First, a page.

Which Strips Are MOST Dangerous? - page 3

by pagandeva2000

36,619 Views | 39 Comments

I may be considered to be a per diem monitor nurse for telemetry; a woman from staff ed wishes to recommend me. I took a wonderful EKG class last year, have books to refer to, but have not read the EKGs often enough at this... Read More


  1. 0
    Quote from sharona97
    The phrase that has stuck with me is the tombstone rhythm!
    I have heard that phrase as well but I'm unclear about what exactly that rhythm is or looks like. Any insight on that would be appreciated.
  2. 2
    Quote from NurseDawgJess
    I have heard that phrase as well but I'm unclear about what exactly that rhythm is or looks like. Any insight on that would be appreciated.
    The tombstone or widow maker is sometimes used to describe the findings of an anterior/lateral/septal MI. ST elevation in these leads can look like a tombstone when you inject a little imagination into your analysis. The picture below is of an anterior/septal wall MI. Note the ST elevation in the V leads. I suspect the widomaker comes from the thought that a proximal occlusion of the LCA can cause a massive anierior MI will take out the left ventricle and thus leave behind a widow.



    Sometimes you will hear people use the term fireman hat. This is used to describe what you may find in the setting of an inferior wall MI. This is appreciated in the leads II, III, AVF. The image below is of an inferior wall MI. With a little imagination, you can appreciate the fireman hat like ST elevation in the leads II,III,and AFV.



    Sharona, I suspect you are talking about monitoring leat MCL 1. It is roughly a carbon copy of lead 1 so to speak. Many people like to use this over the standard lead II because V1 looks at the ventricles and bundle branch blocks are easier to identify in some cases. Some people call this the gold mine lead.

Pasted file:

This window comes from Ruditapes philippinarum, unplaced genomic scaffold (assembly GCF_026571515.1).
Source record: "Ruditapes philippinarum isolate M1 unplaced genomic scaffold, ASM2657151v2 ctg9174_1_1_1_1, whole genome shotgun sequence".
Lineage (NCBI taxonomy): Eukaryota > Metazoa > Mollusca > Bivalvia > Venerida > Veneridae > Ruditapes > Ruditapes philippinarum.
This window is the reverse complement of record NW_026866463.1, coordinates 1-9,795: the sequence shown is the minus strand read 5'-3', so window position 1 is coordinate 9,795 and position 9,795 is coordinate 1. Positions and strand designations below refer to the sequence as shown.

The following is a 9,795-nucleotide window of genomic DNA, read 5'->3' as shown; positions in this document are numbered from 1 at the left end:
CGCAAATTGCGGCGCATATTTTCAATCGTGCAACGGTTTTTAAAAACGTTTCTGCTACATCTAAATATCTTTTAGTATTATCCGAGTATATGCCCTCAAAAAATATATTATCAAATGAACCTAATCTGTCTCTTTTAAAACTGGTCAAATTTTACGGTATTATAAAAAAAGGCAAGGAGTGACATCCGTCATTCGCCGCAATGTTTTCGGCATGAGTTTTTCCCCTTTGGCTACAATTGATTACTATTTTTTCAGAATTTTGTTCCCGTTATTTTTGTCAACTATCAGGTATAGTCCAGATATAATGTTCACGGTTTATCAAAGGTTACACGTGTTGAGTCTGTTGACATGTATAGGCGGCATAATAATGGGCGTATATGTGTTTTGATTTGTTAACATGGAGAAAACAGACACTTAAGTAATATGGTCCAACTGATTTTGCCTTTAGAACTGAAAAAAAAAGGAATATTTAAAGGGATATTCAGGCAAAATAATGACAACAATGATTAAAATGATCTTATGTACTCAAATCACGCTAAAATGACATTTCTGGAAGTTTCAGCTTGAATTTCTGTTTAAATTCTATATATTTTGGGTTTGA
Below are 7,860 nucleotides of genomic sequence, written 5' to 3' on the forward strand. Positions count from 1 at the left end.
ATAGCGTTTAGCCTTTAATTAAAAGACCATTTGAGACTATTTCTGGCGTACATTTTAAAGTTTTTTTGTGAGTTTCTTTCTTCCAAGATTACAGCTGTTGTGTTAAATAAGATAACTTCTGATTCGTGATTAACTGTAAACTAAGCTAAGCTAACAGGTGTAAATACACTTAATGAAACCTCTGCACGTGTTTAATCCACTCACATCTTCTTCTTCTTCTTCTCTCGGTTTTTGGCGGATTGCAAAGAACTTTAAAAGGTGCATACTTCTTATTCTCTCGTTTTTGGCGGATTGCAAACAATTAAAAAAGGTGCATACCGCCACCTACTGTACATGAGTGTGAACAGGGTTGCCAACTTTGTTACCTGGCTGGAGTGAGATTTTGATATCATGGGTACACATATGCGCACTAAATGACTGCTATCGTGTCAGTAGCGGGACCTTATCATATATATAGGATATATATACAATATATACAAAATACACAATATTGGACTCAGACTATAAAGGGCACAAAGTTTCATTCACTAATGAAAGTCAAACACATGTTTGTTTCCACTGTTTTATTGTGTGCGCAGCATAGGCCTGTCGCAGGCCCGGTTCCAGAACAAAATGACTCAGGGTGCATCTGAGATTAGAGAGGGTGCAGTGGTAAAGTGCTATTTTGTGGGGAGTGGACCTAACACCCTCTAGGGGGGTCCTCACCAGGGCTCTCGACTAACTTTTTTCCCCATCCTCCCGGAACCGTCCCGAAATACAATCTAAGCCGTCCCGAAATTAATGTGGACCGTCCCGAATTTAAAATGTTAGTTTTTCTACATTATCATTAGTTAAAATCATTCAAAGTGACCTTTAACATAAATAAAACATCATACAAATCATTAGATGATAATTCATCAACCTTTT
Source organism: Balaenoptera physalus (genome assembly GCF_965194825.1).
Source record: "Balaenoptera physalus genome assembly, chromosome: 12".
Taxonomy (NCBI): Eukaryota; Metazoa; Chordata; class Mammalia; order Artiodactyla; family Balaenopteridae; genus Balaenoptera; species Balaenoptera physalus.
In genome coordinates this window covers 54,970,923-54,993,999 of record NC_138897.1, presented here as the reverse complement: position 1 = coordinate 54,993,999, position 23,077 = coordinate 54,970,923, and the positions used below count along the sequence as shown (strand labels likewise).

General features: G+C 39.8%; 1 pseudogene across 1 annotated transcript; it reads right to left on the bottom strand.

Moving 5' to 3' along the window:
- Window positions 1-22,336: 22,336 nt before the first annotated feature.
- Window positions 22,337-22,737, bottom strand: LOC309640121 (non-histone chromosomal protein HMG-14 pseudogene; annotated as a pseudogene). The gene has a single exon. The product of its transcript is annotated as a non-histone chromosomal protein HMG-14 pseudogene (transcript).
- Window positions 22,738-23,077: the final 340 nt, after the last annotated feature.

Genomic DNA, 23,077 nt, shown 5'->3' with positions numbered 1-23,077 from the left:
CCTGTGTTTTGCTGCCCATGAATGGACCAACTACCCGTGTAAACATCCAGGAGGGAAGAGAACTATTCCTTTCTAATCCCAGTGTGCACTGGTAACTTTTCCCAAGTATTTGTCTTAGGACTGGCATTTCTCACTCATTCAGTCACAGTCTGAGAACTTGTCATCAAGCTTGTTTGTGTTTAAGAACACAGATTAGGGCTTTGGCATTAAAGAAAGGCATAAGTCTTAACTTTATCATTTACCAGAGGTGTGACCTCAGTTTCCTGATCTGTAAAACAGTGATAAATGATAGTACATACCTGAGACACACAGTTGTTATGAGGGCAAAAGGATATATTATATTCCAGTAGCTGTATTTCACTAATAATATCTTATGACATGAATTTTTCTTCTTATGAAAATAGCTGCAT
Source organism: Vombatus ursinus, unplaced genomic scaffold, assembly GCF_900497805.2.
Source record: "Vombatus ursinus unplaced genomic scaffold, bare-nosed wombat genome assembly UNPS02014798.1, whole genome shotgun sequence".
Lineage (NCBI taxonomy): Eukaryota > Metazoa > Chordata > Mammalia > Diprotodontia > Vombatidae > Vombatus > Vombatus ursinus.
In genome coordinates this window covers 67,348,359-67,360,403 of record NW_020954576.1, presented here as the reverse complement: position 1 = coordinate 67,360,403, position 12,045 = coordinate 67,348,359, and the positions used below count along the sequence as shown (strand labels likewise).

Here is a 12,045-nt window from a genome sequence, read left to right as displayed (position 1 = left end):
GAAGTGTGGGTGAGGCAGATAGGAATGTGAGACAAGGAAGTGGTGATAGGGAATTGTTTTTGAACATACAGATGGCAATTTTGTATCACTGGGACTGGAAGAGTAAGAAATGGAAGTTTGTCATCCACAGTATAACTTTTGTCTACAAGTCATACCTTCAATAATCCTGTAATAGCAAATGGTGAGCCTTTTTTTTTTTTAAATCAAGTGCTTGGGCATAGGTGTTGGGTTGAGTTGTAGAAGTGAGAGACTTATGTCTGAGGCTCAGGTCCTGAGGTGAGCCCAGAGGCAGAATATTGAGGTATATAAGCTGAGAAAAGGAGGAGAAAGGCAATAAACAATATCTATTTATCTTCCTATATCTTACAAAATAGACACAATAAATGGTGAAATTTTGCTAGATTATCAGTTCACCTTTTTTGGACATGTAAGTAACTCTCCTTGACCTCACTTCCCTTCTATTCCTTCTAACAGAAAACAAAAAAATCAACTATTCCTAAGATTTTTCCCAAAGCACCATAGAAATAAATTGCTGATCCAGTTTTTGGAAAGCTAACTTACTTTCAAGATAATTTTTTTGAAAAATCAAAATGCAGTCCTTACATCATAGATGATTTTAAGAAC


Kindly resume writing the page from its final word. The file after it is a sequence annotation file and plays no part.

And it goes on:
sharona97 and NurseDawgJess like this.
  3. 0
    Thank you for your help. Coming from homecare and a med surg floor, I haven't had much experience with monitors and EKG's. I think they are fascinating to learn about. Looking forward to taking my 12 lead class soon.
  4. 0
    Quote from GilaRN
    The tombstone or widow maker is sometimes used to describe the findings of an anterior/lateral/septal MI. ST elevation in these leads can look like a tombstone when you inject a little imagination into your analysis. The picture below is of an anterior/septal wall MI. Note the ST elevation in the V leads. I suspect the widomaker comes from the thought that a proximal occlusion of the LCA can cause a massive anierior MI will take out the left ventricle and thus leave behind a widow.



    Sometimes you will hear people use the term fireman hat. This is used to describe what you may find in the setting of an inferior wall MI. This is appreciated in the leads II, III, AVF. The image below is of an inferior wall MI. With a little imagination, you can appreciate the fireman hat like ST elevation in the leads II,III,and AFV.